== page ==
If there's one thing the internet loves, it's a mystery. From conspiracy theories to unsolved crimes, we all love playing the sleuth once in a while. But one mystery has gone viral this week for one super exciting reason: it's been solved!

If you've ever been to New York City, you may have noticed this large, imposing, and undeniably creepy windowless building. It genuinely looks like something from a dystopian movie, right? Over the years, many people have questioned exactly what this building is - and more importantly, why it has no windows!

33 Thomas Street.

What makes this building even more unsettling is the fact that it has replicas in other cities around the US. In fact, back in 2017, Tom Hanks himself got in on the mystery.

Theories immediately abounded. One person replied, "Anything & everything that goes out via technology is stored here. You can delete stuff but it's all stored digitally forever. You can run & hide but the past will eventually find you no matter what you did or where you go." Another kept it more simple, writing, "Spies."

Although these are both very good theories, it turns out, the actual answer is quite different. TikTok user Eric Guidry (@e.guidry) often uses his channel to explain the weird and the wonderful - but his video on these large windowless buildings has recently gone viral, with over 2 million views.

But sadly, the actual explanation is a little more boring than you may have expected. "So that building in New York, this windowless building in San Francisco, this one in Chicago, this one in Austin, and hundreds more buildings placed conspicuously across the country, in very populous locations, are all part of AT&T's long lines network."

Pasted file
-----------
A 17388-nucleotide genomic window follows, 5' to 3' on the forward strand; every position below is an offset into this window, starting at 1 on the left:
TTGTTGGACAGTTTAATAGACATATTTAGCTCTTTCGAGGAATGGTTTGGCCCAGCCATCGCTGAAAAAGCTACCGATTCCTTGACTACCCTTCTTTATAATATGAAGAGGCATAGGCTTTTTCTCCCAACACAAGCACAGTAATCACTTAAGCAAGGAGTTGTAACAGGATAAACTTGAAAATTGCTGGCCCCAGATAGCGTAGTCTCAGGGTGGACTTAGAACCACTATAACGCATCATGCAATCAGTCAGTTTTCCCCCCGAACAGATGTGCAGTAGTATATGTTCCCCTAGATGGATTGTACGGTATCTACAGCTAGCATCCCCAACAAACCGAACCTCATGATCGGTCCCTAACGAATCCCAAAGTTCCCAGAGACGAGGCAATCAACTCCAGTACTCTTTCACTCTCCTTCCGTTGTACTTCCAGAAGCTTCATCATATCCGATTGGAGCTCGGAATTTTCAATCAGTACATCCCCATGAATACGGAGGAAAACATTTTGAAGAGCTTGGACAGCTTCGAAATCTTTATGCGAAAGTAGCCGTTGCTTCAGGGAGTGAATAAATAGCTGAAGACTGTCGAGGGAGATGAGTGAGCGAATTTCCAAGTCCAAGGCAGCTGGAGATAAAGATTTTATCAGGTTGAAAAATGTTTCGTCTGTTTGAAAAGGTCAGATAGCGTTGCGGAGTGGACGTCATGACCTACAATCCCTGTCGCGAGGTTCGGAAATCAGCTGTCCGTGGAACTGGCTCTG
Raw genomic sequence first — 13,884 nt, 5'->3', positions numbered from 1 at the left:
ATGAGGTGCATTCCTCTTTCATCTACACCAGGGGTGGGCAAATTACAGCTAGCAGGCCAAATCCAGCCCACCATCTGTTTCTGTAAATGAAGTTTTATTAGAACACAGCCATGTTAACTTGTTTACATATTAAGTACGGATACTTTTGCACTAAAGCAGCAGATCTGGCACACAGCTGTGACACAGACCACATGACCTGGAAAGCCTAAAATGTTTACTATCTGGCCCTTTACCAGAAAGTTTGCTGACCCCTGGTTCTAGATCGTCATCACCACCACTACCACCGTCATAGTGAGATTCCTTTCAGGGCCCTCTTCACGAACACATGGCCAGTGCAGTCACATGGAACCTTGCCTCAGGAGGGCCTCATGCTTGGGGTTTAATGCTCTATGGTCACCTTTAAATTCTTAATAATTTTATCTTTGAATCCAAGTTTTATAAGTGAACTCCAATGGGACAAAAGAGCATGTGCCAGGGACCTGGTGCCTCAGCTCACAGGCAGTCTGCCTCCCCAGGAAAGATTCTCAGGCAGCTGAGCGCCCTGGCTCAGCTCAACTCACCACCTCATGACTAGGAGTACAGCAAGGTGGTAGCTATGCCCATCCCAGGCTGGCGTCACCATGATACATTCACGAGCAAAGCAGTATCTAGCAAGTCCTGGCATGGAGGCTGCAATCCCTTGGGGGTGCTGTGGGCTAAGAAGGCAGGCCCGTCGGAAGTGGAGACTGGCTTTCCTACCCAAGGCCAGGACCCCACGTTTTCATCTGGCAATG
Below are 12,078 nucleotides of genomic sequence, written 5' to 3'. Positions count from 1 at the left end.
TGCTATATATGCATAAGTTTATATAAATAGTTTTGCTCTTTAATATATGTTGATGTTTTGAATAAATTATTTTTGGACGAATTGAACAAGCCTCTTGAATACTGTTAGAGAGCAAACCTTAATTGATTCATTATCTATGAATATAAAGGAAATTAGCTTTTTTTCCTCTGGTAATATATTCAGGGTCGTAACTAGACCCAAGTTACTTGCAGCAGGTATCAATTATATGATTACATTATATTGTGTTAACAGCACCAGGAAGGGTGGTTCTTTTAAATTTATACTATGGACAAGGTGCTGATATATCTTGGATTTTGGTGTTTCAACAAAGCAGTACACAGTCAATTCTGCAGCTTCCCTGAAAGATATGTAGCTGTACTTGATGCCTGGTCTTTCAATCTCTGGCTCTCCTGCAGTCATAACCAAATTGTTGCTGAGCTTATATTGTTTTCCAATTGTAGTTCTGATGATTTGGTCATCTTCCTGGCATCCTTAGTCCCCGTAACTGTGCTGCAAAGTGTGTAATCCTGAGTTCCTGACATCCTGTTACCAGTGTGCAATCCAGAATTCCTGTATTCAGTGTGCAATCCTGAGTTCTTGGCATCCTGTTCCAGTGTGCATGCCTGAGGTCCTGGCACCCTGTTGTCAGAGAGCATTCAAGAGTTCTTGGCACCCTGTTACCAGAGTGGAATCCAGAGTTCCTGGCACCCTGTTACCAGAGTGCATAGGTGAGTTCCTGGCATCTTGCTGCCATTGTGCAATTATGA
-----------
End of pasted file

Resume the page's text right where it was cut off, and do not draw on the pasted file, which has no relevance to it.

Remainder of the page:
@e.guidry ##stitch with @fucthaclubup ##Infrastructure is fascinating. That building is part of how the world stays connected ##telcom ##ATT ##TechTok
♬ original sound - Eric Guidry

He goes on to explain it more simply: "The lines on your phone physically connected to the person on the other end's phone. That meant we need these massive switching hubs. Most of those buildings I showed were built in the '70s [or earlier] - that means they didn't require actual operators. And because this machinery didn't particularly care if there was light or not, they just decided, why add windows?" Fair enough.

Speaking on the NYC tower in question, he added, "That building is 33 Thomas Street, which is known to be one of the most secure towers in the world. It has enough gas, water, and electricity to be able to continue running independently for up to two weeks and is supposed to be able to actually withstand a nuclear blast... within reason. Although most of the equipment has been digitalized and you don't need it for phones, it's still critical for network and internet infrastructure. In fact, if you're watching this in the US, this video probably went through one of those buildings."

Pretty cool, huh? Although honestly, a little less exciting than a huge tower of spies, we can't lie.